October 14, 2005

Cornucopia / Cynthia Dewes

Wellsprings of faith and fiction

Did you ever wonder why some folks are so afraid of religion? They’re often good people who cringe at the mention of worship, or media coverage of the pope and creationists, or anyone in between on the Christian faith spectrum. Other people of faith, Hindus, Buddhists, even Jews and Muslims, are usually not the targets of such scrutiny, although Muslims have been suspect in some quarters since 9/11.

Fear of offending ardent nonbelievers has led to overzealous purging of prayer or the mention of any religious subject in American public institutions. Even the words of the founding fathers concerning God will no doubt be examined in years to come. “In God we Trust” may be watered down to something like “In Gosh etc.” What a thought.

This sounds ridiculous, but the way things are going, ridiculous may become the standard. Ironically, those with the highest moral values are sometimes the ones who express distaste for religion. This occurred to me recently when reading the biography Eudora Welty by Suzanne Marrs.

Welty was a major Southern writer who lived during most of the last century in a small Mississippi town. She wrote masterful comic novels and short stories, which made clear moral statements about the equality of the races and the value of individual human life. It was a time and place when such sentiments were unpopular, if not dangerous.

She also took many photographs during the 1930s in her work as a Junior Publicity Agent for the WPA (Works Progress Administration). The subjects of her photographs, usually rural blacks or whites, were shown dressed up for church, relaxing on a day off, chopping cotton. All were depicted respectfully, with human dignity intact, the same quality so prevalent in Welty’s fiction.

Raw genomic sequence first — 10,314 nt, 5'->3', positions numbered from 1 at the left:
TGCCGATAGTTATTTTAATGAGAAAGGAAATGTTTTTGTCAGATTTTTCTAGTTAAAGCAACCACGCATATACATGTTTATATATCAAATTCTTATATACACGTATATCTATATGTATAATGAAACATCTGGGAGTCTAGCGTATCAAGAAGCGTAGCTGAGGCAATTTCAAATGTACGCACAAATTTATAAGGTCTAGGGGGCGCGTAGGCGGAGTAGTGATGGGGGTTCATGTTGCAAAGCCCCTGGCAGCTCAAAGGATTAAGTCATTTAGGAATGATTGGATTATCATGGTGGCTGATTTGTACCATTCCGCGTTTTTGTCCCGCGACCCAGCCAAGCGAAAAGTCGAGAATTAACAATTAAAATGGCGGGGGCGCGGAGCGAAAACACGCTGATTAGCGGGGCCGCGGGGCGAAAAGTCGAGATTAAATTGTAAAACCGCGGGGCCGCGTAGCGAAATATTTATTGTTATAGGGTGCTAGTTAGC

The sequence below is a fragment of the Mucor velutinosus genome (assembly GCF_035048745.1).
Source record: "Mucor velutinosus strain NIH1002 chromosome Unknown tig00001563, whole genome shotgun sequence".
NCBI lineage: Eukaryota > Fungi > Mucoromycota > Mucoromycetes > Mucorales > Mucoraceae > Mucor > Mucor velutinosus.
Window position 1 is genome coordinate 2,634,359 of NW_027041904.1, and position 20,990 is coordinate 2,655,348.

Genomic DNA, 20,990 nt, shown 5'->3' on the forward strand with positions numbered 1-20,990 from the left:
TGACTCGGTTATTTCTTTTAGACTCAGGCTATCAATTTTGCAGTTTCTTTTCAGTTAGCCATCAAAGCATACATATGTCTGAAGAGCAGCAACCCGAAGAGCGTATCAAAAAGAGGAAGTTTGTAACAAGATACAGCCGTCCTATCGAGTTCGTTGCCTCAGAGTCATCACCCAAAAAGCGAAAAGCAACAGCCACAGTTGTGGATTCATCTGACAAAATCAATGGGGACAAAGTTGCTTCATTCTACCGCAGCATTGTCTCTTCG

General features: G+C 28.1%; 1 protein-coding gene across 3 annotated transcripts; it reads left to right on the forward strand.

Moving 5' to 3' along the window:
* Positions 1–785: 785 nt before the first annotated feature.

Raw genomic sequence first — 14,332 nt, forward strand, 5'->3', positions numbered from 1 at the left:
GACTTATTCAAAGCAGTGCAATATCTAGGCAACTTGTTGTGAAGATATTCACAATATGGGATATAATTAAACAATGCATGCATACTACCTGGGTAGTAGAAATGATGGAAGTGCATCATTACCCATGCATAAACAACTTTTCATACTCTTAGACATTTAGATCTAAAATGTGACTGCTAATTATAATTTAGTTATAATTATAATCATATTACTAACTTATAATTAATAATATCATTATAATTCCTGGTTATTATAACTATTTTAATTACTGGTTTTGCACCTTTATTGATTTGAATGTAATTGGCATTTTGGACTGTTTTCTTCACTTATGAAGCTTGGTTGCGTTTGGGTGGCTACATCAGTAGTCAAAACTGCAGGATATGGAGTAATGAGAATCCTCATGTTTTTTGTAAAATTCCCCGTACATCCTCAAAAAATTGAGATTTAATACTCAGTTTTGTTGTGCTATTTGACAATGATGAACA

The reality of human goodness, perseverance and spirit is always present in Welty’s stories, even when they poke fun at their characters. She is hopeful in a way that implies transcendence.

But, unlike Flannery O’Connor, an equally important contemporary Southern writer who was Catholic, Welty recoiled from the idea that religious ideas of human action or divine purpose lead to moral context in writing or are necessary for its creation in fiction. Marrs writes, “Certainly, religion was not a sustaining source of consolation or comfort for Eudora, though she knew it was for Flannery O’Connor.”

Once, Welty was apprehensive when she experienced complete darkness in a visit to Mammoth Cave. But, “suddenly, ‘a light was struck. And we stood in a prism.’ ” She thought this experience was “a metaphor for the act of writing,” Marrs writes.

“Without the act of human understanding—a double act through which we make sense to each other—experience is the worst kind of emptiness; it is obliteration, meaningless,” Welty said. “Before there is meaning, there has to occur some personal act of vision. And it is this that is continuously projected as the novelist writes and as … we read.”

We wonder why as sensitive and insightful a person as Welty could not understand what O’Connor knew: that it’s trust in a loving God that gives us the personal vision to make all experience truly meaningful.

(Cynthia Dewes, a member of St. Paul the Apostle Parish in Greencastle, is a regular columnist for The Criterion.)


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